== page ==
Livin’ Hard and Ridin’ Fast

Earlier today someone asked me, “Do you have a site or a blog I could check to see some of your work?” Which reminded me that I do actually. And with that realization came the one that I’ve been sitting on some news for quite a while now.

My last post was about the new Cardinal logo which I ended by noting that I was working on several more. And well some of them, they are about done and with others, progress is being made.

While on the subject of band art, I also want to mention — if I haven’t done so in a previous blog entry — that I completed designing my first fully-illustrated album cover. The band members were so pleased with the design that they also had it printed as an on-stage backdrop of about ten by six feet. And it’s already seen some live use at a gig last weekend. Even so, the band have requested me not to show it in full just yet because they want to do a big reveal for the label and their fans in an official kind of way sometime soon.

I can show you, however, something entirely else — a cartoon I recently finished drawing. There’s a bit a of a story behind it, the details of which I’ll recount at a later date, probably sometime later this week. So for now, just enjoy what you see here.

old school biker (finished).jpg

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“Why Aren’t You Doing Caricatures?”

Last week, some friends asked me why I don’t do caricatures. I told them it takes a special skillset to draw caricatures, let alone ones that are clever and lifelike. My friends were confused by my answer. After all, they reasoned, if you can draw caricature-like figures — how hard could it possibly be to draw caricatures? As I will make clear below, it’s very, very hard. To me at least it is.

Here’s the thing. If you ask me to draw just some old guy, then I will come up with one in less than no time. I got plenty of imagination, and I know some basic tricks to age a character with a few pen stroke (see fig. below).

 

age.JPG

But, if you would want me to draw you a portrait of my late grandfather — I wouldn’t even know where to begin! What makes portraiture so challenging is that if you don’t precisely match on canvas the inclinations and angles of the head, the face, and the ears, you’ll end up with a portrait that bears very little if any resemblance to your subject. To be sure, I know there are certain tools and tricks portraitists can play with when they go about doing a portrait (e.g., like tracing silhouettes) — and yeah, I suppose I could also employ those very tools and tricks. Yet, even so, I would still struggle to really nail a portrait.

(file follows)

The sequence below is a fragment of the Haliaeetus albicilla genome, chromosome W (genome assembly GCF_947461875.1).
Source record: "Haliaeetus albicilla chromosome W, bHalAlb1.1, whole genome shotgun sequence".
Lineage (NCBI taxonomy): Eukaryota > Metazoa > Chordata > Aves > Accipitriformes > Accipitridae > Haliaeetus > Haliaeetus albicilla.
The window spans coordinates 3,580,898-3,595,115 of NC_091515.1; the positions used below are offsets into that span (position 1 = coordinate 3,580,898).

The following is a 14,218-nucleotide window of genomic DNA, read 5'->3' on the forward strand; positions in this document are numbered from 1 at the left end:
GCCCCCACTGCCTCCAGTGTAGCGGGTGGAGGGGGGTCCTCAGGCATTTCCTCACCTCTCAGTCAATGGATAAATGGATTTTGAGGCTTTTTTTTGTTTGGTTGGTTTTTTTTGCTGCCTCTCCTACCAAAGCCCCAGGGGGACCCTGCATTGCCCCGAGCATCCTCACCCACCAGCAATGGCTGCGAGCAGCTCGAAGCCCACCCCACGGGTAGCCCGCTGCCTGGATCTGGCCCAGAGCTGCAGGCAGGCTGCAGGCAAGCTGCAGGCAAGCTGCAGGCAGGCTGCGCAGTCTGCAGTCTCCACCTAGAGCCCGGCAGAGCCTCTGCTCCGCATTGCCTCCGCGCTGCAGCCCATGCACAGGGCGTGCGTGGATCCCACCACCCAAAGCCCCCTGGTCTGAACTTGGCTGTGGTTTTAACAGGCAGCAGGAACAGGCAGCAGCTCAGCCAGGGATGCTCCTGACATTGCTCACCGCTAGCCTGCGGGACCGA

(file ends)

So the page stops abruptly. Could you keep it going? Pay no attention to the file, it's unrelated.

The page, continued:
My sister, on the other hand, has such a knack for portraiture, she makes it seem effortless. The figs. below show a portrait of my late grandfather coming to life by her hand.

But don’t ask her to draw a looney cartoon of an elderly man, because, well — cartooning is unfamiliar territory to her.

Now, how does this all relate to the art caricature? Well, to be a good caricaturist, you need not just be a good cartoonist who knows how to draw grotesque but humanly true characters, you also need to be a good portraitist who knows how to capture the likeness of the subject.

In reality, there’s even more to it than this. What separates a really good caricaturist from a merely okay one is that the former really knows how to capture the subject’s personality and his attitude — his unmistakable essence, if you will — while the latter just exaggerates and distorts the obvious (that is, what the eyes see). Meaning you need to intimately know your subject if you want to be good at it. And that’s probably, definitely another reason why I tend to stick with fantasy.

Tekenen op school

Eerder deze week gaf ik de leerlingen van 3-atheneum de opdracht om een politieke cartoon of een spotprent over het tijdvak van de wereldoorlogen te maken. Zie hieronder het resultaat.

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Ik dacht, hoe moeilijk kan het zijn? Dat valt nog tegen. Een eerste probleem waar je tegenaan loopt, is dat niet alle leerlingen staan te springen om aan de slag te gaan met tekenen. Een groter probleem is dat het niet zo makkelijk is om aan leerlingen duidelijk te maken wat bijvoorbeeld een spotprent eigenlijk is. Wat zijn de kenmerken ervan en hoe kom je achter de bedoeling  van de tekenaar? En misschien nog wel belangrijker: waarom wil je dat leerlingen kennis maken met de kunst van cartoon tekenen? Hoe nodig is het dat ze er actief en passief mee vertrouwd raken? Continue reading “Tekenen op school”